A conversation at a party

wine glass in hand, taking in the view

Light superficial conversation: A new car or house, ‘that’s a pretty dress’, blinkered

This is Cape Town life.

Contrasting lives

Contrasting temperature of relationships

Contrasting depth of conversation

Contrast

And colour

———

The regal mountain and the Cape flats.

The people who live on the mountain,

And the people who live on the flats.

Massive houses, empty part of the year;

Corrugated iron huts, brimming with people.

People behind security systems,

People living in community.

—-

South Africa has the largest inequality quotient in the world.

Apparently the demographics and proportions of income levels in Cape Town pretty much reflect that of the world as a whole. We have the privilege of seeing the real situation. Others aren’t exposed to the poverty that exists and therefore can be lulled into a false sense of security and comfort. I like this city of contrasts, of colour. It’s real.

Breathe

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Have a listen to this song: Breathe by Jennifer Eaves

Beautiful voice and lyrics

heard at a chilled open air gig

in the golden light of early evening

It says something of how I feel about Cape Town.

This song asks if we have the courage to truly know the people we meet
if we are ‘man enough’ to really see and really know
the people, the community we come across in daily life.
I want to choose that, to know and be known.
Not to be afraid of engaging with strangers
In this city I find myself being conscious of breathing in
drawing in the fresh air and life
It’s a city of people broken down
and yet people of courage and love
of disappointment and of hope
of beauty and of sweat and dust
A city of creatives and dreamers.
And I call it home.
My home is
where the sun meets the morning sea
My home is
where the artist paints and the poet is free
My home is
where the earth cries for unity
——–
Do have a listen to all of Jennifer Eaves’ tracks and share them with others. http://www.reverbnation.com/jennifereaves/

Friends

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As I get to know them,
As I’m given the privilege
of the title ‘friend’,
I see them.
I see the leaders in this community,
This group of friends
who live on the streets
near my home.
I see the carers, the protectors
I see those who share what little they have
I see those who sacrifice their safety for their friends
I see much to respect and much to love
I see less difference between us
And more in common.

Stopping to chat
Sharing news, a joke, a prayer, a crossword.

As I spend time with them
They see me too
They appreciate my friendship
more than what I could give them
And they very rarely ask for anything.

Sometimes I’m listening to their hearts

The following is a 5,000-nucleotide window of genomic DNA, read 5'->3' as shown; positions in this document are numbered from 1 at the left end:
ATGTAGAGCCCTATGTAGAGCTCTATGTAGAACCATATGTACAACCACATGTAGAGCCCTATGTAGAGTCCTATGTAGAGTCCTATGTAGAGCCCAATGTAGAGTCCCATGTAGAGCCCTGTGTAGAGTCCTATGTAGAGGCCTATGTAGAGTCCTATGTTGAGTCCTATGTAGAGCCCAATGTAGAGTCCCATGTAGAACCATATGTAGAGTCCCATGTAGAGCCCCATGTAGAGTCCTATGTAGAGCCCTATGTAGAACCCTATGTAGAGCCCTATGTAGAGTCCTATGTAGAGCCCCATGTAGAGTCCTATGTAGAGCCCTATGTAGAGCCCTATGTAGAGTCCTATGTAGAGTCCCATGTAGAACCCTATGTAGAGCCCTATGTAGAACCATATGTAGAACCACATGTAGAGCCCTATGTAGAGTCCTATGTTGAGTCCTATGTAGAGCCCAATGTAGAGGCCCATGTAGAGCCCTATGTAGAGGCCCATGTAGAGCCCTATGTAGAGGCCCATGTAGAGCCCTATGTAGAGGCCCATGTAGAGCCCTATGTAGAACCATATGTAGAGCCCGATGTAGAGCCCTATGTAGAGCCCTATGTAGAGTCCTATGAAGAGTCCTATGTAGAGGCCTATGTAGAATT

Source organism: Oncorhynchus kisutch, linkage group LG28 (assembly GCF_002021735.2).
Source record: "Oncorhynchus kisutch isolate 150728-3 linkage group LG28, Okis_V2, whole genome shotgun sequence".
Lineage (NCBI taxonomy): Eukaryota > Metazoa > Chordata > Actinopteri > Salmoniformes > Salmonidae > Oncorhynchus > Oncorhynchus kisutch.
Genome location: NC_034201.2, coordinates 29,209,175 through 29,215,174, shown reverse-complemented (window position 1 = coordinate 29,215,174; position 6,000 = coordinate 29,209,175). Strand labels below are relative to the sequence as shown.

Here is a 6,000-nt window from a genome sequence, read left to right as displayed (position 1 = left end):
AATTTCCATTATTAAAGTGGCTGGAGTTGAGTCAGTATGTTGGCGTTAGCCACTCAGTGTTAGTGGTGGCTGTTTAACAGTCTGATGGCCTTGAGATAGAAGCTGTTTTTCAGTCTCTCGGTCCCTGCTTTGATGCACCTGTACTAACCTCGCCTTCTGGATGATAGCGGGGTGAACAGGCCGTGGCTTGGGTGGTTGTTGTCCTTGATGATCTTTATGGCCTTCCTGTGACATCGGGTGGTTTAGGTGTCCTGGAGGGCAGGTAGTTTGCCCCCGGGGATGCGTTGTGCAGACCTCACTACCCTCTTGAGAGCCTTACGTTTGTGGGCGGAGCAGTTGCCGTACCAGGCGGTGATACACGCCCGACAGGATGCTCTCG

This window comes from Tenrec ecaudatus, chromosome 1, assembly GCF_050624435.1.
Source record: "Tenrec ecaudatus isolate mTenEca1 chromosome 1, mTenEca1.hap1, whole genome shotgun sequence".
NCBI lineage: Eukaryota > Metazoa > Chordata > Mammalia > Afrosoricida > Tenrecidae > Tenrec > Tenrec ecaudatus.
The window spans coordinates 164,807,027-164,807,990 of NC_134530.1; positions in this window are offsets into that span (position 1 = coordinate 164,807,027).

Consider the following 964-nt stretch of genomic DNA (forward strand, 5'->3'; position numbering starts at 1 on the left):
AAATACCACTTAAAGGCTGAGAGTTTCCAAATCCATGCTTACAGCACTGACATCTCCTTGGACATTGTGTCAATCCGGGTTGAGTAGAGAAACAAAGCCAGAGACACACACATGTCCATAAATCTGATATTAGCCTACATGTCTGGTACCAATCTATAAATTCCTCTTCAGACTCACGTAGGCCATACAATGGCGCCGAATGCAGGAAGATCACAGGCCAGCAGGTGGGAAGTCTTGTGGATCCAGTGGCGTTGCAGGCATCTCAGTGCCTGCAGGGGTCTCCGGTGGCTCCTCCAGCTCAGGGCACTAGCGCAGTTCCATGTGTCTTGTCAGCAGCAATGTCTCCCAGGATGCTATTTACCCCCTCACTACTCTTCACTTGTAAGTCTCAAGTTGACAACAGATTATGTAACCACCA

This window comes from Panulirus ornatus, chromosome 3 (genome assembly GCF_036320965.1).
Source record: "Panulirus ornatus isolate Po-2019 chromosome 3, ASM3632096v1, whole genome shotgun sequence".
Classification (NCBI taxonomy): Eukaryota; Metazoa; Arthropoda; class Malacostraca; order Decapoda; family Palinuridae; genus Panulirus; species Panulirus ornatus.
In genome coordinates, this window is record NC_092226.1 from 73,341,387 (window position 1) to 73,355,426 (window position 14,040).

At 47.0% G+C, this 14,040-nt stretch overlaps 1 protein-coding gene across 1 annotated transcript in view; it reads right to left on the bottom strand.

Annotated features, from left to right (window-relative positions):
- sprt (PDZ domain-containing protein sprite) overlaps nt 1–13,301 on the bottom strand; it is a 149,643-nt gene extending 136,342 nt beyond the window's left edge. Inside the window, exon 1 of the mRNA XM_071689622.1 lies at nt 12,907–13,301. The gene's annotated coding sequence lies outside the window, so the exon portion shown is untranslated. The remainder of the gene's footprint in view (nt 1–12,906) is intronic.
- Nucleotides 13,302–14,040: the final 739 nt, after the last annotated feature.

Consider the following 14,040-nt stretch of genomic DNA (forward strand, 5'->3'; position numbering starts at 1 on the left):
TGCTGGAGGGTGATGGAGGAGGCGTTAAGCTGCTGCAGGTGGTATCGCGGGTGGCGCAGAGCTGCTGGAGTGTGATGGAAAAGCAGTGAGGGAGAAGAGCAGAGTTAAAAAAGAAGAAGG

through slurred words
Which before would have been all I’d hear
But I can understand why they sometimes choose that
There’s much to want to escape from
Life is harsh, fragile, vulnerable.
Some of them wonder what there is to live for.
After such abuse, rejection and unkindness
I might question the worth of my life too.

Two months in a prison cell
wrongly accused of stealing two hammers
would have been much longer
if family hadn’t stepped in.
Beaten and stabbed by four men
for protecting his friends.
His face kicked in, jaw broken
suspected of eating someone else’s hamburger.
Her face smashed against a mirror
by her husband
telling her she’s ugly.
Raped by family members.
Daily disrespect from people
who don’t see them
Don’t see beyond
the clothes and the smell.

And yet these friends of mine
are anything but hard hearted.
They love deeply
Looking out for each other.
Firey relationships
but underneath
deep commitment and love.

They greet me
with warmth, big hugs, smiles and laughter
And when life hits a blow
they honour me
by sharing their tears also.

When I started on this journey a year ago
Meeting new people at my church’s weekly community dinners

Someone told me to stop thinking about ‘us and them’

and instead think about what you would do for a friend.

I wasn’t sure that would be so easy

And yet that’s just how it’s turned out. Amazingly.

Back then

I was nervous and afraid

Afraid of getting involved
Afraid of being overwhelmed
Afraid of getting it wrong
Would it require too much of me?
Would I let them down?
Would they ask for more than I can give?
What would it cost?

But as I chose to trust God with their journey

and offer genuine friendship rather than rescuing,

As I realised I won’t get it right every time

and that that’s ok

as I walk this journey in community with my church family,

As I chose that path

and just stepped into it rather than trying to figure it out first,

I realised it costs nothing
And yet everything.

Simple acts of kindness
Which cost me little
Just time, love, respect, genuine friendship
Things many people think that they don’t have to spare
Simple acts of kindness
Which seem to speak volumes to them
Seem to touch them deeply.
Not trying to fix their lives
I realise that’s not my responsibility
That’s up to God and them together
But just sitting with them,
visiting them in hospital,
listening to their stories, their lives, their hearts.
Simple acts of kindness
A very joyful and light burden.

And sometimes it’s hard
Sometimes there’s disappointment
When someone you’ve loved and invested in
Makes choices not to love themselves
That’s when choosing to continue to love and show grace,
Choosing to trust God with their journey,
Choosing not to fix or rescue,
That’s when those choices are hardest and most important.

When I used to take food
or something to give them
It often felt awkward
A barrier and imbalance introduced between us.
So now I usually just take myself
That’s what they really appreciate.

Just offering myself
Believing that’s enough
Just that is more impactful than I thought
Nothing and yet everything.

Love softens and changes people
Not giving our own love, which would run us dry
But channelling God’s love,
always replenished and running over,
Always enough.
If we choose to continue to receive it ourselves.
Love that gives people hope
Motivates them towards positive choices
Gives them reason to learn to love themselves.

 

All poems and original writing on this blog are Copyright © Hilary Murdoch 2013